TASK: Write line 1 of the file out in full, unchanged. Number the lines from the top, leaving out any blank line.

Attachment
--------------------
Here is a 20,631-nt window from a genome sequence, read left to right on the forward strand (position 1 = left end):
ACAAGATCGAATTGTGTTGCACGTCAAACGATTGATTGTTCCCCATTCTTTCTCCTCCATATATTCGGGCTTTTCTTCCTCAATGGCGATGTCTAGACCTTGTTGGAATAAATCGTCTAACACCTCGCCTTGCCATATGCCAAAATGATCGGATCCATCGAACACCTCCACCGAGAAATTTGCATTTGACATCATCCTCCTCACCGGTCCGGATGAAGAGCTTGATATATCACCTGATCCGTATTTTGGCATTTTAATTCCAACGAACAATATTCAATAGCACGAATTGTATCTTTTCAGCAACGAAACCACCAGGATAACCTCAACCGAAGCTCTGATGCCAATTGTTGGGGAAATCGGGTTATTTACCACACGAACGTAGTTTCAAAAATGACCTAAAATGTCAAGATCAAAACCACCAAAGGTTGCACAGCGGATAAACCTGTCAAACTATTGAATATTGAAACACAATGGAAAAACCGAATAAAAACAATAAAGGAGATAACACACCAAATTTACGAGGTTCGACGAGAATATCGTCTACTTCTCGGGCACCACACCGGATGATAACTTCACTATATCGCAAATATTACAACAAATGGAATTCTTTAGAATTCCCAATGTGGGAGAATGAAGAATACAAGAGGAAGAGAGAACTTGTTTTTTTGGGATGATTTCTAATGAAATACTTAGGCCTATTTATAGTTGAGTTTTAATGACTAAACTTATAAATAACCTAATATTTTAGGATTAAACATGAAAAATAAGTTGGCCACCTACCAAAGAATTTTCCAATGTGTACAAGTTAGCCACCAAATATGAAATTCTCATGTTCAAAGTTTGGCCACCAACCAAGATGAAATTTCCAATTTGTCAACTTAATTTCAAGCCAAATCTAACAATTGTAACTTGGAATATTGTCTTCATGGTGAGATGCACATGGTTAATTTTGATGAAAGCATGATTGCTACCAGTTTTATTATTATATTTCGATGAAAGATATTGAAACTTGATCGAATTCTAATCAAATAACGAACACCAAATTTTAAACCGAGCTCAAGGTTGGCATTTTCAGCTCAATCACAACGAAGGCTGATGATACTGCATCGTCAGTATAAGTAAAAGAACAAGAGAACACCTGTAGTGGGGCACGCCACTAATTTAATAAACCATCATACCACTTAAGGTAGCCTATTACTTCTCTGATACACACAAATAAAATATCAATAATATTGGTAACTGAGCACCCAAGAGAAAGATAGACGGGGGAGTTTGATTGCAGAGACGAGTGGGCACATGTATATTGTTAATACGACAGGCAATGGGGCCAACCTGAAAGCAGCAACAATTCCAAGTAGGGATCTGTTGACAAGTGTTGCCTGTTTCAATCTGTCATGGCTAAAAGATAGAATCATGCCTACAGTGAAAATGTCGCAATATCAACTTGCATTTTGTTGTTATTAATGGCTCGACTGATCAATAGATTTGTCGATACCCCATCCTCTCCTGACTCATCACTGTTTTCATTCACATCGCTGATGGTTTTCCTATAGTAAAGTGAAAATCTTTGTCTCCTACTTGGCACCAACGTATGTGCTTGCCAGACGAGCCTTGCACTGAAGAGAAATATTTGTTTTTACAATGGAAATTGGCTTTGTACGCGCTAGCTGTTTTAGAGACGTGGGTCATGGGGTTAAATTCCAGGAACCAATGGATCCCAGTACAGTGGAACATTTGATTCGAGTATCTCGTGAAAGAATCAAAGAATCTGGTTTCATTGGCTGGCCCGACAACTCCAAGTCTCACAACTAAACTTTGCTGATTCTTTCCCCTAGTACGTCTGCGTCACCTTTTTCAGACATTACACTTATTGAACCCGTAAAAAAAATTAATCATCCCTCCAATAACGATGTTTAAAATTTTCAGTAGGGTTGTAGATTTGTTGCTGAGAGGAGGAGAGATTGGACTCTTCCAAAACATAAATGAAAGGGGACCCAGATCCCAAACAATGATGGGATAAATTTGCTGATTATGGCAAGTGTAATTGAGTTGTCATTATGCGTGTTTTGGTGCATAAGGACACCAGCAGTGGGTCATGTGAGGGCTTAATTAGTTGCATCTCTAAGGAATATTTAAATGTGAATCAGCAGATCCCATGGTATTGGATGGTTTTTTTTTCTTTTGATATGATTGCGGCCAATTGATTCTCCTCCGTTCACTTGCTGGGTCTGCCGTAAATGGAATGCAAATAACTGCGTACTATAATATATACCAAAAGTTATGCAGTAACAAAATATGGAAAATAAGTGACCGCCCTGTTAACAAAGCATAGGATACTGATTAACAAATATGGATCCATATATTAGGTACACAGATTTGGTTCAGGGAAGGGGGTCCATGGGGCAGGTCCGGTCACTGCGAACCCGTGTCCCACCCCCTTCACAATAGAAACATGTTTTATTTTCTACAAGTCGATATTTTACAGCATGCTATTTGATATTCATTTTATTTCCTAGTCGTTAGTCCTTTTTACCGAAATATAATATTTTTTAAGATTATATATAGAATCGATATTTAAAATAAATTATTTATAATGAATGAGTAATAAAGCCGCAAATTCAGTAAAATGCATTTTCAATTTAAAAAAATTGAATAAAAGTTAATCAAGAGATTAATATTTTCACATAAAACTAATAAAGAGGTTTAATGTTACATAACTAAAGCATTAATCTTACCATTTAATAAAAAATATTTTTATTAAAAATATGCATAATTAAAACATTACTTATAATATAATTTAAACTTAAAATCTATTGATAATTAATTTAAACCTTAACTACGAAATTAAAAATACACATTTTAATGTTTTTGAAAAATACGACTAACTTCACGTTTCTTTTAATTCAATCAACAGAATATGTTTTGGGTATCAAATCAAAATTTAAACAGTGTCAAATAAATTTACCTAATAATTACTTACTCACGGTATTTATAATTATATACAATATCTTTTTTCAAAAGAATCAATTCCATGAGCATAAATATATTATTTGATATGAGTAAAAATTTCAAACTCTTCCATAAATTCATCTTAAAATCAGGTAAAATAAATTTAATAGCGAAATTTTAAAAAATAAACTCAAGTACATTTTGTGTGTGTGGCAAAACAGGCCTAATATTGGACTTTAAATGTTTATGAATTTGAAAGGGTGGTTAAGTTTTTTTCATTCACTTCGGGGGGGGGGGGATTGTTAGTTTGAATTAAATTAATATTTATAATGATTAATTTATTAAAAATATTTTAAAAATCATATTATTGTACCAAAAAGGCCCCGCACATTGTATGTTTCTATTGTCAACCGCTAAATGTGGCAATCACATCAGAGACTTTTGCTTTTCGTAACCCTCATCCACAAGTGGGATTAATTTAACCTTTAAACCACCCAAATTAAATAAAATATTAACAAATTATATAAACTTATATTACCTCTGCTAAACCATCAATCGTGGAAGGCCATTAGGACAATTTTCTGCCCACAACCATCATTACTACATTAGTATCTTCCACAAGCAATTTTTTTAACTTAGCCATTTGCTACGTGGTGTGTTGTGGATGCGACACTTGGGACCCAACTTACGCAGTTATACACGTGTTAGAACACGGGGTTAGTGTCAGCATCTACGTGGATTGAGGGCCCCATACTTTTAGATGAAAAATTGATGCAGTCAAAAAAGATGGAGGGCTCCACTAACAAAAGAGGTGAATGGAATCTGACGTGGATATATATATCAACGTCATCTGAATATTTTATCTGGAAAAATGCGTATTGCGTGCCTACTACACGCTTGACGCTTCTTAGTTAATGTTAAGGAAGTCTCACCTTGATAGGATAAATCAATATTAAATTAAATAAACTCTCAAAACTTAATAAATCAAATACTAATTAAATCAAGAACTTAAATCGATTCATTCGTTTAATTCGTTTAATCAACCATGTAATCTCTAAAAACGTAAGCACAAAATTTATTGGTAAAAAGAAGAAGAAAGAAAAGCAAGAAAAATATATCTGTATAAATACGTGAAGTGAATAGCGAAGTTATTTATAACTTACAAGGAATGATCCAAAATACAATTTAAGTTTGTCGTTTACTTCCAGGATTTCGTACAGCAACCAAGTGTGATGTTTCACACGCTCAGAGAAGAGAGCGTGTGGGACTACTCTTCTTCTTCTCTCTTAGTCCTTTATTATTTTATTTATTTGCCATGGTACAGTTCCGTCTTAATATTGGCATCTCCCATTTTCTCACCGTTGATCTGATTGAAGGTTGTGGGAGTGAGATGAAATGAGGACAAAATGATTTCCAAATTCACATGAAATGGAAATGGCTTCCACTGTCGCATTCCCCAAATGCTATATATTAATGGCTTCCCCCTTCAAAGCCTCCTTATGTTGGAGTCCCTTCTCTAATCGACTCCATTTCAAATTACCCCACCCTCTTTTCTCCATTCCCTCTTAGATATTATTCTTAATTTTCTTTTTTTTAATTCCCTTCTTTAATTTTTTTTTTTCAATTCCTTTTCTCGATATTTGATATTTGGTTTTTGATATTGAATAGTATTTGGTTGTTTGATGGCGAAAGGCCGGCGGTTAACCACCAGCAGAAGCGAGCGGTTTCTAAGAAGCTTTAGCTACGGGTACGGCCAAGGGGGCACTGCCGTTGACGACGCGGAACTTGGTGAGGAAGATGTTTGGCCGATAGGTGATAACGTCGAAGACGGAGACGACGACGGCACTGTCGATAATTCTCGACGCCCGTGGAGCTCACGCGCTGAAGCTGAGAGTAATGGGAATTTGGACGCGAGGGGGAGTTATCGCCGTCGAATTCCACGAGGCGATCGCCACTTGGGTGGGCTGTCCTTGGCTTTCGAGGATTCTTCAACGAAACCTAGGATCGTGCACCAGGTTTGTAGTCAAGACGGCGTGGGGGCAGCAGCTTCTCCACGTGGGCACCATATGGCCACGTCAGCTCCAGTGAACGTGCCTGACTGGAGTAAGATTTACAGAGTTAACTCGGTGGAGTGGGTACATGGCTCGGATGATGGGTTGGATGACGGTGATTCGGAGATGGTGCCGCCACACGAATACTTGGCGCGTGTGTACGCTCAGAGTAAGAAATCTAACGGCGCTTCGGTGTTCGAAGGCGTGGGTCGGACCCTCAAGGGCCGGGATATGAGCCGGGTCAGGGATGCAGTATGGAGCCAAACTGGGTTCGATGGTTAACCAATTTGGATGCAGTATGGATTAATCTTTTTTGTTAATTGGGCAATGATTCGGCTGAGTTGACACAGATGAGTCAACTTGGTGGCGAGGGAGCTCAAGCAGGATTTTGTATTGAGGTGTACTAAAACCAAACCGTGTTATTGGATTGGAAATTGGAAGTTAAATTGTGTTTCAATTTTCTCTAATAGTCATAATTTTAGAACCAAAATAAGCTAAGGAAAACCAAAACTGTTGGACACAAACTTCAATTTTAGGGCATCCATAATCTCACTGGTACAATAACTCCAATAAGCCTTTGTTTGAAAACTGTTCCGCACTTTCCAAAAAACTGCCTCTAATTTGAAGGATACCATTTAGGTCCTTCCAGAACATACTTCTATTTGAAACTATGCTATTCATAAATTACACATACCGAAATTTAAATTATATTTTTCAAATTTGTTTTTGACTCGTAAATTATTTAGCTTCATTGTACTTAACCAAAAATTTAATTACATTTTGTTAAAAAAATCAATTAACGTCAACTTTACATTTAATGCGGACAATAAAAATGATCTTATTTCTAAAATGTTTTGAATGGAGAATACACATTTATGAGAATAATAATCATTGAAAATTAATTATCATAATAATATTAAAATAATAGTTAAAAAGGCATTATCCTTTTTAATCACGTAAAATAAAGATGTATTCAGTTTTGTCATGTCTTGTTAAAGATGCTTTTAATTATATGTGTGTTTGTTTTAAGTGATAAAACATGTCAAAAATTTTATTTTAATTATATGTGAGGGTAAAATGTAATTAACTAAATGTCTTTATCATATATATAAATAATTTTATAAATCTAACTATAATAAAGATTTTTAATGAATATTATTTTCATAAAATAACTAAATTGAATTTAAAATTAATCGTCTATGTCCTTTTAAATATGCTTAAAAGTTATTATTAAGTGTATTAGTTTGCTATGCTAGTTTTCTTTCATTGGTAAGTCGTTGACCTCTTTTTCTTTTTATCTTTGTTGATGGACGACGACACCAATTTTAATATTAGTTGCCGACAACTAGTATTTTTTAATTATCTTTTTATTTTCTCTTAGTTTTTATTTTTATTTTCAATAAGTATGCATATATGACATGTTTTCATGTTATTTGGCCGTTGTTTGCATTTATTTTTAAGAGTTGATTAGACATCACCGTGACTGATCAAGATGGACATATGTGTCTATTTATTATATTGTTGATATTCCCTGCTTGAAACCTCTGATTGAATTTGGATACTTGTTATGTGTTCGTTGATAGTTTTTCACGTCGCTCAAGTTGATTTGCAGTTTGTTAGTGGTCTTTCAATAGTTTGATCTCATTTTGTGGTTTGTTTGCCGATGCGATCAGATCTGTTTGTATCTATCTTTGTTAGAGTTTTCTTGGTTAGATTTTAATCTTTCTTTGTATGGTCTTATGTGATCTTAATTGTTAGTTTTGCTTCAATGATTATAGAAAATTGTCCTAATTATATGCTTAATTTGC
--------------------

Here is a 20,631-nt window from a genome sequence, read left to right on the forward strand (position 1 = left end):